The accident: AĀ veteran heavy equipment operator climbed aboard his dozer and began pushing shale rock into stockpiles. The owner of the equipment was also working nearby, picking up the shale with a wheel loader and placing it in dump trucks for removal. Although functional, the dozer was almost 40 years old.

After lunch, the dozer operator resumed work, but unable to loosen any shale from an embankment, he put the dozer into reverse. After backing up approximately 6 feet, a hydraulic line on the left side of the dozer burst, spraying hot hydraulic uid across the exhaust manifold.

Moments later, flames engulfed the operator.

Ā 

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Unsafe surroundings: Unrecognized hazards could cause trouble for you ā€“ or for someone else

The accident: Two workers, a laborer and an equipment operator, were preparing an area for a new concrete slab adjacent to a building. The laborer was on foot, assisting the skid steer operator by direct- ing him into position in front of the building. The laborer signaled for the skid steer operator to stop the machine at the edge of the exca- vation and dump a load of gravel and sand. The skid steer rolled forward into the depression and tipped forward, pinning the laborer against the building by the bucket. Emergency medical services were called and transported him to the hospital, where he later died from his injuries.

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Safety Watch 63
Donā€™t get burned: Take extra precautions when handling hot asphalt

The accident: A dump truck driver stopped to assist another driver, who was having brake problems. As the first driver examined the disabled truck from underneath, the tailgate opened unexpectedly, covering the driver in 400-degree asphalt.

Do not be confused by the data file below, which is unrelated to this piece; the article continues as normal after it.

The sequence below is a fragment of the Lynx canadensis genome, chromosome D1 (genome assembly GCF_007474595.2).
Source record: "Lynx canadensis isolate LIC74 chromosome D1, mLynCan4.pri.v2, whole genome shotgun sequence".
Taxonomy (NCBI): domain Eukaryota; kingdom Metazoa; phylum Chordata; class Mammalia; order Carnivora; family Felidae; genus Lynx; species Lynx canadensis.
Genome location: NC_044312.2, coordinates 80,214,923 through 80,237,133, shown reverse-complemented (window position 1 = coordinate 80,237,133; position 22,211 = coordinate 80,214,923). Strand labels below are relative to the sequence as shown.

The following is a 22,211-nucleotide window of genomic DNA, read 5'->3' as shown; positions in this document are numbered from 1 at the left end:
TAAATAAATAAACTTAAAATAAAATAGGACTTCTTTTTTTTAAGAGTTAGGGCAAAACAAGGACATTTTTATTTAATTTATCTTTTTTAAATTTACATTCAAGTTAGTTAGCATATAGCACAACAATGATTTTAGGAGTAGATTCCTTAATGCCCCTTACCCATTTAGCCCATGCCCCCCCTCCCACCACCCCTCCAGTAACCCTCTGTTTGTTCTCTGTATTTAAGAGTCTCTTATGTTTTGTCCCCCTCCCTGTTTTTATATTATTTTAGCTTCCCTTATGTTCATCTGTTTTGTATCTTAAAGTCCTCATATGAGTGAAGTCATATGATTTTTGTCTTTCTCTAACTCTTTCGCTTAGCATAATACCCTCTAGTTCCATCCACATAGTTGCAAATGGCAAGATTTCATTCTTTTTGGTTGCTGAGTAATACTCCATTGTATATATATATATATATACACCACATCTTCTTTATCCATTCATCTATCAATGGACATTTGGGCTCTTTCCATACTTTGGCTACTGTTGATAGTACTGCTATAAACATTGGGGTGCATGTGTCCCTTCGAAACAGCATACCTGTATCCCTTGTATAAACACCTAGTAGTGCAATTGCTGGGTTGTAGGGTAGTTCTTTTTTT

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Worth 1,000 words: Acquaint yourself with common safety decals

It has been said a picture is worth a thousand words, but safety decals on construction equipment are worth more than that ā€“ they could save your life. Crucial to preventing injury or even death, these often overlooked cautionary reminders take little time and effort to notice and heed.Ā The following safety pictorials are provided by the Association of Equipment Manufacturers.

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Just 14 ounces: Thatā€™s how much the average safety hard hat weighs

The near accident: A New York State Department of Transportation worker started sand blasting a bridge in preparation for painting. Although itā€™s a departmental rule that hard hats must be worn, the job circumstances seemed safe. He wasnā€™t under traffic, nor was he under an overhead hazard. But several feet away from the worker, a steel hatch suddenly blew off the top of the pressure blasting equipment. The 100-pound hatch flew through the air and struck the worker square on the top of his head.

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Handling heat: Beat dehydration by drinking water and knowing when to take a break

The incident: A 25-year-old worker, who had fared well during a week working in 90- to 95-degree temperatures, became sick with a virus over the weekend. The following Monday, however, he felt good enough to work.

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Handle with caution: Asphalt paving is a carefully choreographed operation where attention to detail is critical

The accident: A member of a paving crew was making adjustments to the hopper of an asphalt paver when a dump truck backed up to the hopper.

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You canā€™t run fast enough: ļæ¼ļæ¼ļæ¼ļæ¼ļæ¼ļæ¼ļæ¼ļæ¼ļæ¼ļæ¼ļæ¼ļæ¼Pay attention to jobsite flammable, combustible fluid handling

The demonstration: Testers ignited one gallon of gasoline inside a car truck. The resulting explosion blasted the trunk lid 80 feet in the air, making it apparent that anyone in the car would have been killed.